Renewables

Serbia’s EPS wants to build solar park on suspended coal plant project site

EPS solarnu elektranu lokaciji Kolubaru B

Photo: LCEC from Pixabay

Published

October 20, 2021

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Published:

October 20, 2021

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Serbia’s state-owned power producer EPS issued a call for research for the purpose of installing a solar power plant at the location of the recently halted coal-fired thermal power plant Kolubara B, and for the production of the documentation and technical data necessary for the investment.

In parallel to its initiative to continue the construction of coal plant Kolubara B, Elektroprivreda Srbije (EPS) published a tender for field research for a planned solar power plant at the same site. The selected contractor will also have the task to deliver technical documents and the information necessary for the project.

The deadline is November 23, when the opening of the bids is scheduled. Serbia’s state-owned company said it would pick the winner within 60 days.

EPS ceased the works in May on the said thermal power plant just south of Belgrade, as instructed by the Ministry of Mining and Energy. The management insists the construction should continue, while the government never came out with a final decision.

PowerChina’s status is unknown

In the meantime, China announced it would stop investing in coal plants outside of its borders. Kolubara B was supposed to be built by state-owned Power Construction Corp. of China – PowerChina. However, it remains unclear whether the decision includes existing agreements. It is also unknown if there were any changes with regard to the contract with EPS.

PowerChina, which was supposed to install the Kolubara B thermal power plant, is turning to renewables and it has plans for Serbia and Montenegro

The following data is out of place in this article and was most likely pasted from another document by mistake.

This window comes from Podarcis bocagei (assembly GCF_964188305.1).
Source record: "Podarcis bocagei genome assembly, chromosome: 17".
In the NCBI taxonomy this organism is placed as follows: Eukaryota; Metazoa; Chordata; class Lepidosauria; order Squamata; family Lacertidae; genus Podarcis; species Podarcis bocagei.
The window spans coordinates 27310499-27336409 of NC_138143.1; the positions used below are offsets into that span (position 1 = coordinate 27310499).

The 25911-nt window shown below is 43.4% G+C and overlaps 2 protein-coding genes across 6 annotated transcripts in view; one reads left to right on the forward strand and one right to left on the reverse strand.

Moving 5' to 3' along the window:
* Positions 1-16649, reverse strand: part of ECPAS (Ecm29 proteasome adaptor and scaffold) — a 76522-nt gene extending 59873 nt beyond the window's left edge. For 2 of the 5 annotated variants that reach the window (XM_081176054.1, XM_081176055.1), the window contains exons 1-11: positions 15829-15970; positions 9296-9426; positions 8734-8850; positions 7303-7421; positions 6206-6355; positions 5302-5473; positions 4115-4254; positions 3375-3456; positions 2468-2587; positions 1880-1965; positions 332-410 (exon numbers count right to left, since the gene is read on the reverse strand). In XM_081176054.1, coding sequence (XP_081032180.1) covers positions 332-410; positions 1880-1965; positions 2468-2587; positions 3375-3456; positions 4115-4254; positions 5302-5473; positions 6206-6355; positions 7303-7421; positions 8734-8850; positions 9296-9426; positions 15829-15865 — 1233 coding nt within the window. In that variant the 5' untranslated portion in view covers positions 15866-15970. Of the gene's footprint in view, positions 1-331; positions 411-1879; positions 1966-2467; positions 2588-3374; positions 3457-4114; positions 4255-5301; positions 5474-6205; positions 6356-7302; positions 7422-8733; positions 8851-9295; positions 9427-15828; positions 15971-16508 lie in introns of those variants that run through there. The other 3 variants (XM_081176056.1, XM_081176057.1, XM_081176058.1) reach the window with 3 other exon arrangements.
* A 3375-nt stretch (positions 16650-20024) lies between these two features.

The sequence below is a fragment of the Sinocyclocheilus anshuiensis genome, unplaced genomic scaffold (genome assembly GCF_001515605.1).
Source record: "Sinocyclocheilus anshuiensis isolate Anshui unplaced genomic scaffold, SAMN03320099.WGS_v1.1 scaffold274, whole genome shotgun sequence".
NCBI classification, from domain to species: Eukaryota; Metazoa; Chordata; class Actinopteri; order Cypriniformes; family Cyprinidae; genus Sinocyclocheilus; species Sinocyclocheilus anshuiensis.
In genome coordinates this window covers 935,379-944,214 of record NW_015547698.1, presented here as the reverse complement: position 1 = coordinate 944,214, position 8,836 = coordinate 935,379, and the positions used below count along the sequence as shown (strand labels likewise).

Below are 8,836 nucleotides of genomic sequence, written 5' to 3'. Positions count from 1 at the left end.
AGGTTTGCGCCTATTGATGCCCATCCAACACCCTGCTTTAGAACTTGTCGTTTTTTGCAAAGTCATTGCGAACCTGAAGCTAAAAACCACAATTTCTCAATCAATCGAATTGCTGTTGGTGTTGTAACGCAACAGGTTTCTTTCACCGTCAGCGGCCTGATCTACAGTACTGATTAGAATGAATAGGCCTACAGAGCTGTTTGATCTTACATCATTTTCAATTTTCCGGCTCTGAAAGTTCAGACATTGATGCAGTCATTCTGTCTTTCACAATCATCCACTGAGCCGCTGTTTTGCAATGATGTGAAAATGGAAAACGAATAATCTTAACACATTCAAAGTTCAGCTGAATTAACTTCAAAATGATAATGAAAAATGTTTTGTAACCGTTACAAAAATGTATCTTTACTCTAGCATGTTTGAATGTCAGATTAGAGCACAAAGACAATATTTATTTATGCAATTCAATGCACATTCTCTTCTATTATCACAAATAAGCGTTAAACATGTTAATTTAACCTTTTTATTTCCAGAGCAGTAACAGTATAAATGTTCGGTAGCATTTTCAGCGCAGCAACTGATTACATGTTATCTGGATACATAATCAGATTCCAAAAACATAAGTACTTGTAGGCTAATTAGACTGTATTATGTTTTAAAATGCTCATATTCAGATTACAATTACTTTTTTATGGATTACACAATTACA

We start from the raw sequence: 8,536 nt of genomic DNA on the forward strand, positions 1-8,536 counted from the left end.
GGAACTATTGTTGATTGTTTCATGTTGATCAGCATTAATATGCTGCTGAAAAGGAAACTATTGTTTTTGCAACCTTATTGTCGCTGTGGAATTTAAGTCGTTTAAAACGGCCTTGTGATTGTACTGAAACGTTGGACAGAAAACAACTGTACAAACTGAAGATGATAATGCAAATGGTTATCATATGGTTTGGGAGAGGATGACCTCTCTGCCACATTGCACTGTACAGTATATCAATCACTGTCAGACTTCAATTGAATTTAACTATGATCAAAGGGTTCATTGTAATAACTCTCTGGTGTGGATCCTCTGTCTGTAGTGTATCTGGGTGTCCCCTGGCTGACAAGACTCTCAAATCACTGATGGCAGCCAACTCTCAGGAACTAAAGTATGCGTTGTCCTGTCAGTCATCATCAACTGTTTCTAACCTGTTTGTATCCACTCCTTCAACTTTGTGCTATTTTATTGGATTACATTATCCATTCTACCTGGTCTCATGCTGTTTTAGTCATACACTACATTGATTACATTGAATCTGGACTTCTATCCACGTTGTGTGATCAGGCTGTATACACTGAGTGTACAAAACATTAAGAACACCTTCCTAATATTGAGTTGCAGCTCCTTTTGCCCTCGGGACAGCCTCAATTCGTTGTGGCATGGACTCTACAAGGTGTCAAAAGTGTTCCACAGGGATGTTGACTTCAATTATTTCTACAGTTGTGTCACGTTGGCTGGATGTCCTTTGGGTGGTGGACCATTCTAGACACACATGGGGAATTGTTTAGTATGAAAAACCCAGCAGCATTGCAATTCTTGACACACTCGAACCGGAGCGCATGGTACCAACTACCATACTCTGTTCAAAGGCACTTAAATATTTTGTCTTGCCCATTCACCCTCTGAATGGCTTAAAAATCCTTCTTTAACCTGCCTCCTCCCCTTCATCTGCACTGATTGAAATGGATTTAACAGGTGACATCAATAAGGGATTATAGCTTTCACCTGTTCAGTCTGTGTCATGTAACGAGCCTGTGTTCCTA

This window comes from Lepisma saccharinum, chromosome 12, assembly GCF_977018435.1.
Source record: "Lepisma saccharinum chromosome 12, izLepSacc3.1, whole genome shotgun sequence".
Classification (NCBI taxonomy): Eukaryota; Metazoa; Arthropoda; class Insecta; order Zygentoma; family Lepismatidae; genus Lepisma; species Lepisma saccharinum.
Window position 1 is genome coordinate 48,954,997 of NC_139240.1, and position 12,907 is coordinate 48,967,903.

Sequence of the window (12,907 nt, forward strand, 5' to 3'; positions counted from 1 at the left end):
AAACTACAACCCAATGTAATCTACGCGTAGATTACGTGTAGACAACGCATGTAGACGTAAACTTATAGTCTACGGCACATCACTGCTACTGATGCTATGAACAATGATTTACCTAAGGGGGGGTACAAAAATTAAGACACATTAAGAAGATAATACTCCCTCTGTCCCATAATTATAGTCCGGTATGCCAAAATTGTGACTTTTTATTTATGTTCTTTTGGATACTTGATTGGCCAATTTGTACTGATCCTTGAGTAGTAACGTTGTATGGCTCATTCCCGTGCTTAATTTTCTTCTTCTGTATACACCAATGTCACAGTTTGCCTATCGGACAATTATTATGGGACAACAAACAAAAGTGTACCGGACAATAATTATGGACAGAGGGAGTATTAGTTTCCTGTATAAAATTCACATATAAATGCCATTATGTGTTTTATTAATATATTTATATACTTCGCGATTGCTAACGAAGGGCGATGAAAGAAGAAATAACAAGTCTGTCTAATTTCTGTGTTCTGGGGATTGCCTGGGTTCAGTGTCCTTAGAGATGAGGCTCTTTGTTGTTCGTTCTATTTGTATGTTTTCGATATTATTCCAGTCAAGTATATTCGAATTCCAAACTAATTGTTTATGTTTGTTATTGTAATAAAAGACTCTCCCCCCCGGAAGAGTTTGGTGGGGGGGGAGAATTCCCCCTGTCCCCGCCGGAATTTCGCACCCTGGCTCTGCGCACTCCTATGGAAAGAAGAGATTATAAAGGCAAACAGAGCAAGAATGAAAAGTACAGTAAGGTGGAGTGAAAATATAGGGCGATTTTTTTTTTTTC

On the other hand, PowerChina expressed interest in the past few months for solar power plant projects and other renewables in Serbia and Montenegro and other places in Europe.

The locations for research for a solar park at the site that was envisaged for Kolubara B are in the villages of Kalenić, Poljane, Stepojevac, Mali Borak, Veliki Crljeni and Cvetovac. The contract should last a maximum of 24 months.

Rooftop photovoltaic units on existing buildings have priority

EPS said solar power panels would be placed on the roofs of existing buildings like warehouses and workshops and that it is the priority in the task, but that the possibilities for ground-mounted facilities shall be examined. The contractor needs to gather data that would be necessary for the documentation for a tender for the installation of the solar park.

The dominant electricity producer in Serbia is also preparing to build photovoltaic facilities at coal power plant ash and slag dumps – one with the capacity of 97.2 MW and three of almost 10 MW each. It has been working on a 66 MW wind power project at such a site and on one of the planned solar power units since at least 2014.

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